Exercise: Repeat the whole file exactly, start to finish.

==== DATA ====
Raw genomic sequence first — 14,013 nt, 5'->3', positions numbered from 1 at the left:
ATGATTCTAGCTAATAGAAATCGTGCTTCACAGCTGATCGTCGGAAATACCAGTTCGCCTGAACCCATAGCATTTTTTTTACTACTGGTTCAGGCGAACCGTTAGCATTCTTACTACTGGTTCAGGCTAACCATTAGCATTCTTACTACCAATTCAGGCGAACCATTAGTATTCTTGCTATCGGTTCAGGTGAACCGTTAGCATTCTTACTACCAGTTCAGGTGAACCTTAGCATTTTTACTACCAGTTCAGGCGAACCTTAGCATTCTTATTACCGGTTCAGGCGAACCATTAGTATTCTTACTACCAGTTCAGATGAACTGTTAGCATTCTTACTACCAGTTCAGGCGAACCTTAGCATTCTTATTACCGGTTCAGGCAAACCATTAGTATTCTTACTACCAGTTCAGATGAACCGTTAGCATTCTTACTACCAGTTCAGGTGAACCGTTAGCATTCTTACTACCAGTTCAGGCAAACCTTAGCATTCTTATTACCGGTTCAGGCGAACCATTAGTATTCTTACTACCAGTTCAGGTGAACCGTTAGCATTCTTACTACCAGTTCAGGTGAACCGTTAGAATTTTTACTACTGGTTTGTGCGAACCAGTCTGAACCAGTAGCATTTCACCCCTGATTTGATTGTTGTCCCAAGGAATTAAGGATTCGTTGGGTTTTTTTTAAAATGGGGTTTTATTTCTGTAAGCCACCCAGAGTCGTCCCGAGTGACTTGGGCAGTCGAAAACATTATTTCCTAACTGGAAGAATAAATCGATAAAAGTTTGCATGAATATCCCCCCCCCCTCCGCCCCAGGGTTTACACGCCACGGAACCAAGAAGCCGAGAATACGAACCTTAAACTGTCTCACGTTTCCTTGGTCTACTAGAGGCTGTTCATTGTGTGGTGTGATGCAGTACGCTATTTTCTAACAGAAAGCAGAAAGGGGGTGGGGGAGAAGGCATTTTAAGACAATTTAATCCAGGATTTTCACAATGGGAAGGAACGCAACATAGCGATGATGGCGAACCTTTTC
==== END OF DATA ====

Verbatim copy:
Raw genomic sequence first — 14,013 nt, 5'->3', positions numbered from 1 at the left:
ATGATTCTAGCTAATAGAAATCGTGCTTCACAGCTGATCGTCGGAAATACCAGTTCGCCTGAACCCATAGCATTTTTTTTACTACTGGTTCAGGCGAACCGTTAGCATTCTTACTACTGGTTCAGGCTAACCATTAGCATTCTTACTACCAATTCAGGCGAACCATTAGTATTCTTGCTATCGGTTCAGGTGAACCGTTAGCATTCTTACTACCAGTTCAGGTGAACCTTAGCATTTTTACTACCAGTTCAGGCGAACCTTAGCATTCTTATTACCGGTTCAGGCGAACCATTAGTATTCTTACTACCAGTTCAGATGAACTGTTAGCATTCTTACTACCAGTTCAGGCGAACCTTAGCATTCTTATTACCGGTTCAGGCAAACCATTAGTATTCTTACTACCAGTTCAGATGAACCGTTAGCATTCTTACTACCAGTTCAGGTGAACCGTTAGCATTCTTACTACCAGTTCAGGCAAACCTTAGCATTCTTATTACCGGTTCAGGCGAACCATTAGTATTCTTACTACCAGTTCAGGTGAACCGTTAGCATTCTTACTACCAGTTCAGGTGAACCGTTAGAATTTTTACTACTGGTTTGTGCGAACCAGTCTGAACCAGTAGCATTTCACCCCTGATTTGATTGTTGTCCCAAGGAATTAAGGATTCGTTGGGTTTTTTTTAAAATGGGGTTTTATTTCTGTAAGCCACCCAGAGTCGTCCCGAGTGACTTGGGCAGTCGAAAACATTATTTCCTAACTGGAAGAATAAATCGATAAAAGTTTGCATGAATATCCCCCCCCCCTCCGCCCCAGGGTTTACACGCCACGGAACCAAGAAGCCGAGAATACGAACCTTAAACTGTCTCACGTTTCCTTGGTCTACTAGAGGCTGTTCATTGTGTGGTGTGATGCAGTACGCTATTTTCTAACAGAAAGCAGAAAGGGGGTGGGGGAGAAGGCATTTTAAGACAATTTAATCCAGGATTTTCACAATGGGAAGGAACGCAACATAGCGATGATGGCGAACCTTTTC